“Think in the morning. Act in the noon. Eat in the evening. Sleep in the night.” William Blake
Today is the seventh anniversary of my Mom’s death so I ask a little indulgence. Never fear, I promise my musings will have something to do with the subject of today’s blog!
I’ve mentioned before my Mom was a coloratura soprano and how she practiced her “Queen of the Night” runs until her late 60s/early70s. But I never knew about Mom’s morning routine until close to the end of her life. Mom was still able to walk three weeks before her death and made her famous potato salad for our family’s 4th of July picnic. Dad and my brother got the grill ready. You could tell she was exhausted and sank down on the family room couch after getting out her fancy patriotic napkins. She wanted to tell my spouse, a physician, something she felt was important.
Mom told Chuck she could no longer do her breathing exercises. She explained every morning, before she got out of bed, she would do the breathing exercises her first voice teacher insisted she do every morning. She told us she had been doing them every single morning since she was fifteen years old; she was 86 at the time. She realized she could no longer do them a few weeks before July 4th and was FRUSTRATED. I should mention her colon cancer had metastasized to her lungs and my husband explained, as gently as he could, that was probably why. She asked if she should still try to do them because they comforted her; Chuck told her to do them as long as she could.
My morning routine has comforted me during this difficult year and has been the same for decades. The radio alarm clock goes off about 20 minutes before I actually need to get up. I gradually come to as I listen to the weather report and news headlines. I get out of bed, put on my slippers, head down to the kitchen, and turn on the prepared coffee pot. I make my son with autism’s breakfast and by that time, the coffee is ready. I pour myself a cup, maybe get a piece of fruit or a bowl of cereal and sit down at the kitchen table, read the physical newspapers and, this is key, stare out the kitchen window for at least fifteen minutes.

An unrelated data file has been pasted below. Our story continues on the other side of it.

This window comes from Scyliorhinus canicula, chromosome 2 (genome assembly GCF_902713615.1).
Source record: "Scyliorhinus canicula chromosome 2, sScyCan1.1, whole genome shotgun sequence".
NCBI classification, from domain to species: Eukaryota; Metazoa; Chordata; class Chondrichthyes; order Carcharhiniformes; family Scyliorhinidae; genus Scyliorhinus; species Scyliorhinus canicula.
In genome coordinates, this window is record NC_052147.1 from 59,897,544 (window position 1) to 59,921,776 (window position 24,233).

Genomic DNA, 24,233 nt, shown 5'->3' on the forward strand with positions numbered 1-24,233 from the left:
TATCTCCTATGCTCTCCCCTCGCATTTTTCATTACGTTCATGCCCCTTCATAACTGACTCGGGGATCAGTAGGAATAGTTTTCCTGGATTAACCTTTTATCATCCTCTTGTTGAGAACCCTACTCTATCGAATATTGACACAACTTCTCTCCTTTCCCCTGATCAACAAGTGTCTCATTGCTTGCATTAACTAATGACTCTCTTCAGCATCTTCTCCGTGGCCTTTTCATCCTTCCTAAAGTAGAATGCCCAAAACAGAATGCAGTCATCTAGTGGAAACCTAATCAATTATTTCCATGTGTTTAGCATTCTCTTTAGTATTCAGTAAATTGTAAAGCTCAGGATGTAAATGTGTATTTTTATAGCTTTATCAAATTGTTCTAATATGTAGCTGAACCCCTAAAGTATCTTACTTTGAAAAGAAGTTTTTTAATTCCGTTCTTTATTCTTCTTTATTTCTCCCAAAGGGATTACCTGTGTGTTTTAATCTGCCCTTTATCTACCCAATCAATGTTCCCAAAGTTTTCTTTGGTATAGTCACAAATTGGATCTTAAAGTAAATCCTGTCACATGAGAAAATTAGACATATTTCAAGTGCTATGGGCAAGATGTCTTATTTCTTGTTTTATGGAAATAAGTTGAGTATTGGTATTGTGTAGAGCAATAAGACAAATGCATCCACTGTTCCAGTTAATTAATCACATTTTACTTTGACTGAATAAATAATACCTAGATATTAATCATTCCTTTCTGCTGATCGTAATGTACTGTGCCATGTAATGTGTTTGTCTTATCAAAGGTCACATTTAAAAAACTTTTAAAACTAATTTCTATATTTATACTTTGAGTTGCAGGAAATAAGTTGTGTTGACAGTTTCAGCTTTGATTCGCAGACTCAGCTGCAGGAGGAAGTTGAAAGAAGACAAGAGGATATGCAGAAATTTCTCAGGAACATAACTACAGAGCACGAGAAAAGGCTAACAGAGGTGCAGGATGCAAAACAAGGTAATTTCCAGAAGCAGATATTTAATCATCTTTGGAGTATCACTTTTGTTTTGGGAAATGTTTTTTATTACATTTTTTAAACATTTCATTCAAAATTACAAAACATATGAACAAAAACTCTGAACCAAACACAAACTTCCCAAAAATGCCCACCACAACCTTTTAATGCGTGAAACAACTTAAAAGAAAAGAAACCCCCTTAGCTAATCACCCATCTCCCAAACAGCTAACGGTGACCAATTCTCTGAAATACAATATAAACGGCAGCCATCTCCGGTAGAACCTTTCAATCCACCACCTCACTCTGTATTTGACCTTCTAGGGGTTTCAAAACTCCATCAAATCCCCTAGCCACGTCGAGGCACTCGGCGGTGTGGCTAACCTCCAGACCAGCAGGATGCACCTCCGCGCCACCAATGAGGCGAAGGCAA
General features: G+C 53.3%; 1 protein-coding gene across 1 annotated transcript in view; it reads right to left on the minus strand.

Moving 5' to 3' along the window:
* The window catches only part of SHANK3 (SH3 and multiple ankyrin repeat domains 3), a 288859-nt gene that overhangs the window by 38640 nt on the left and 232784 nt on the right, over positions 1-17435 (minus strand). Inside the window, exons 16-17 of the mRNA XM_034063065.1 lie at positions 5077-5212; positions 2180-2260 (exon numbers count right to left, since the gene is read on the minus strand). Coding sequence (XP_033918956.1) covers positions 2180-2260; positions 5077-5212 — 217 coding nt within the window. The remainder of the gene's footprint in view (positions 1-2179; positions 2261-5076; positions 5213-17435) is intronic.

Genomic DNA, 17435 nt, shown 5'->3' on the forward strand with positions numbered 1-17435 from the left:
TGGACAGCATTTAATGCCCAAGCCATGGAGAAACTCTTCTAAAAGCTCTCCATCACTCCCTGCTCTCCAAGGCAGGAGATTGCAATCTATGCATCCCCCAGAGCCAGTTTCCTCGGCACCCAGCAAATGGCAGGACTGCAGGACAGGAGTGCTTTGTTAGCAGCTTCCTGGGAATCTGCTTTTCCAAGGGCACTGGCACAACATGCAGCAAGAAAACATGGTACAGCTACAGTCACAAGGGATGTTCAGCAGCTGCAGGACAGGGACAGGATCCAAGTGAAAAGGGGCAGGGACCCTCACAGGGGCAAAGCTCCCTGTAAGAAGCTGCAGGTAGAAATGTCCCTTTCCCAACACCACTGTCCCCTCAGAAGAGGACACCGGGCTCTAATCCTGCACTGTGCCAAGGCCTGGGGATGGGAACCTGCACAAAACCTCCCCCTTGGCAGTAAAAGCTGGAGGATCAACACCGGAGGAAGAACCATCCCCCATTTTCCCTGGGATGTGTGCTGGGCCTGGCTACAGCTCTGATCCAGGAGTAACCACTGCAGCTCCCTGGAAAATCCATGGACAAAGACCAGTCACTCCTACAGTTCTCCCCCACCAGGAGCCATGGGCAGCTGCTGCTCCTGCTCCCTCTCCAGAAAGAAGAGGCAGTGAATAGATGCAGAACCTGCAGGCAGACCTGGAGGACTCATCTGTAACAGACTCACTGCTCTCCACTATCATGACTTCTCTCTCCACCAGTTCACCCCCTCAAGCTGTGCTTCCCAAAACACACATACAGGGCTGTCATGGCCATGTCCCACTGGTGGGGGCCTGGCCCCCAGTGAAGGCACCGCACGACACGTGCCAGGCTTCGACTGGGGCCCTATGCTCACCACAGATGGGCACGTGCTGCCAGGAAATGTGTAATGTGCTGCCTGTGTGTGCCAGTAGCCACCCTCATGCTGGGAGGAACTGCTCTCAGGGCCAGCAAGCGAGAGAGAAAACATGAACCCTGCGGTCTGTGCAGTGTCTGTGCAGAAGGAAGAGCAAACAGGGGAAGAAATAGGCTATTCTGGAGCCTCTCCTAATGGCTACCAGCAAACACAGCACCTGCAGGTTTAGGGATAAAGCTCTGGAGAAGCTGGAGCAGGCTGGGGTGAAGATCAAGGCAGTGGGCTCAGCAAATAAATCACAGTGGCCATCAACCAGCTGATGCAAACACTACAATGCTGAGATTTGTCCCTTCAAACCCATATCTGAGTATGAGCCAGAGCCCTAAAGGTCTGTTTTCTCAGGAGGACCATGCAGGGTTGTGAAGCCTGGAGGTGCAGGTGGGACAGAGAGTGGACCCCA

While I stare, I am really thinking; about the day to come and what I need to do. If it’s a day I teach, I think about my students. If it’s a day I rehearse, I think about what I would like to accomplish. If it’s a writing day, I think about what I’d like to write for this blog and for my other writing projects. And sometimes, Dear ChoralNetters, I just stare and let my mind wander where it likes. My family knows enough to let me be for a bit, until I stand up and start moving again.
After a good stare, I haul out my laptop and check my email. I try to answer simple things if I can and respond to more complicated things later. I put the laptop away, then step into the living room. I do Alexander Technique breathing, some stretches and pliés, a short port de bras and then I am ready to get on with it. If my kids are around, they might join me for the breathing, the stretches, the pliés, the port de bras and often we pray together. The whole process takes about 30 to 45 minutes, depending on the day and if I have a meetings or obligations or errands, but I NEED it.
The ONLY THING that remained the same for me during the whole Pandemic was my morning routine. In fact, there were days when it helped me get out of bed when I really didn’t want to. And, quite frankly, there were days when staring and reading the newspaper were the only productive things I did all day. They comforted and helped me get through the difficult times.
I hope there was something you did during These Times to get through them. Please share!
I will be re-running a few Choral Potpourri/Choral Ethics blogs from summers past during the month of August. I will be around, just busy!
Until next week, be well and safe!
I am taking my Choral Ethics Blogs to my chamber choir’s Facebook page for the foreseeable future. Please join me there this morning! https://www.facebook.com/themidwestmotetsociety/